The reason being is that, when the rollercoaster ride gets too bumpy, entrepreneurs and business professionals fall into the victim trap and stop believing in themselves and the pursuit of their dreams.
But there’s a deeply-rooted reason as to why people fall short of going all the way and realizing their goals. The biggest mental roadblock holding people back is fear.
Fear wreaks havoc in our minds. Research has found that the average person has about 12,000 to 60,000 thoughts per day. Of those thoughts, 80 percent are negative and fear-based; another 95 percent are exactly the same repetitive thoughts as the day before.
Fear-based thoughts that diminish our sense of self-worth and contain words like “never,” “won’t,” and “can’t” are particularly draining and deplete the body by producing corresponding chemicals that weaken our physiology. This may explain why you’re typically exhausted at the end of the day.
One study referenced in the book, The Worry Cure, found that 85 percent of what study subjects typically feared and worried about never actually happened! For the 15 percent of fears that actually did occur, the majority of study subjects discovered that they could either handle the challenge better than expected, or the challenge taught them a valuable lesson.
If you’ve been operating on a mindset of fear over the years, and it’s been limiting your full potential and purpose in life, a mind-set shift is totally possible. Apply the following strategies in moments where fear rears its ugly head.
Ask yourself three self-coaching questions to any roadblock standing in the way, or any tough decision you may have to make where fear is holding you back.
When you have the courage to really get introspective and ace these questions, it allows you to get in touch with your heart — with what it is you truly want, free of fear, doubt, or worry clouding your dreams and deepest desires. This is when the work of self-discovery truly begins.
The key? It’s following through on that last powerful question that demands action and intentionality — “What would I do if I weren’t afraid?”
So, what would you do? Quit that dead-end job to start a non-profit? Boldly ask for that raise you rightfully deserve?
President Roosevelt famously quipped, “The only thing we have to fear is fear itself.” It’s that feeling you get before you walk on stage for the first time to deliver a keynote address. The anticipation of fear kicks in and you turn to jell-o.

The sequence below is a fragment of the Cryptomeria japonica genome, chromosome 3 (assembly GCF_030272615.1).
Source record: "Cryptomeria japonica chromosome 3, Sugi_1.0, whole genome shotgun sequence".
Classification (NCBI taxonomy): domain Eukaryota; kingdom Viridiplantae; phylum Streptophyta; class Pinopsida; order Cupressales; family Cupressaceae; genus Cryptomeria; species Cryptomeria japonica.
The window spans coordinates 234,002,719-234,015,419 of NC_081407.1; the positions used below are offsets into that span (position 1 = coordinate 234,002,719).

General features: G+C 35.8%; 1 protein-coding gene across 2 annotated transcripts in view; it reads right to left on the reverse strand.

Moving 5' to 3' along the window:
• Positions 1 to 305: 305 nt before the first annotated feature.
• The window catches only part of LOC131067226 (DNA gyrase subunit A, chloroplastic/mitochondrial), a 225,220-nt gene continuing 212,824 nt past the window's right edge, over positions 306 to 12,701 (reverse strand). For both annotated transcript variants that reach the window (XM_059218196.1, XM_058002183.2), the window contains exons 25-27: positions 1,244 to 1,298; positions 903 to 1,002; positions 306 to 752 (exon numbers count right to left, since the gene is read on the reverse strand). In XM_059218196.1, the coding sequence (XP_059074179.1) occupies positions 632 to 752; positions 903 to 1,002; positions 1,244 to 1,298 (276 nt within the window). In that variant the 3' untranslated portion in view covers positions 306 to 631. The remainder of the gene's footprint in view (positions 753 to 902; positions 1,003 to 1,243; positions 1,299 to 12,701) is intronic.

But it doesn’t have to be that way. Hardy explains that we can train our brain to succeed by literally hacking our system. He says we can switch off the fear response by training our brain to accept that there’s no threat or danger attached to an event.
Any drama we make up in our head is merely that–drama. It’s usually made up, scripted, and based on a past experience that we’re attaching to current reality. Chances are good it’s false truth and it has no power over you.
Most of us haven’t arrived at the stage of learning to face our demons and effectively deal with fear. We shrink from it and run away.
To adapt to fear so that it has no control over you requires something no one wants to face: more exposure to whatever it is that you fear.
Hardy says that most people are not willing to go through that short period of time of habituation (he recommends submerging yourself in your fear for 90-days). For example, in boot camp, soldiers are submerged into an amazing amount of stress and a constant overload of fear to the point where they don’t fear anymore.
Hardy suggests that if you literally just submerge yourself in the fear long enough, the illusion of fear (because there’s no such thing — fear is actually an illusion we make up in our minds), will disappear from your life. Whatever was your greatest detriment now becomes your greatest strength.
When you figure out and conquer the thing that you fear–it’s usually the most important thing that you need to make your business successful.
To put this to the test, have relentless contact with the activity or activities that you fear for a period of 90-days. If Hardy is correct in his estimation, by the end of that period you’ll no longer experience your fear.
Originally published on Inc.
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